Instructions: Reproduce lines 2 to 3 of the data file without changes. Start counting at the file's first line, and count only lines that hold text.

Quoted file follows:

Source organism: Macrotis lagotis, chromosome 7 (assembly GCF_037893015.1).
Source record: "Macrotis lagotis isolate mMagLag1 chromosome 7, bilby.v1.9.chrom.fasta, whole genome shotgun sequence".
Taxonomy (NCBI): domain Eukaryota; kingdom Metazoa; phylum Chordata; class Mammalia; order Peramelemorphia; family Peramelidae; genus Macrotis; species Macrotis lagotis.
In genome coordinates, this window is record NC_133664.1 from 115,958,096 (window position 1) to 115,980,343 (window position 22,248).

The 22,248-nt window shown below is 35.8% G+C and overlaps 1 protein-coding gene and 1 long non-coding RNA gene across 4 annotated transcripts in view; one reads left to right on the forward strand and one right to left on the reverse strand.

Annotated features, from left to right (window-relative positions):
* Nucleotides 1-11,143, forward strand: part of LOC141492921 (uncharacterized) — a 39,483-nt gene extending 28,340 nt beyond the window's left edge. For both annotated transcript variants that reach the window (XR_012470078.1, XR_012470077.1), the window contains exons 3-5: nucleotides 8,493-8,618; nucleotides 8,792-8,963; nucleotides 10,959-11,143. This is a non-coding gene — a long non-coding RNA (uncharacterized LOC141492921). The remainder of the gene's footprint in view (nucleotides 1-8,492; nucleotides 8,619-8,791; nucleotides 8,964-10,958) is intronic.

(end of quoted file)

Source record: "Macrotis lagotis isolate mMagLag1 chromosome 7, bilby.v1.9.chrom.fasta, whole genome shotgun sequence".
Taxonomy (NCBI): domain Eukaryota; kingdom Metazoa; phylum Chordata; class Mammalia; order Peramelemorphia; family Peramelidae; genus Macrotis; species Macrotis lagotis.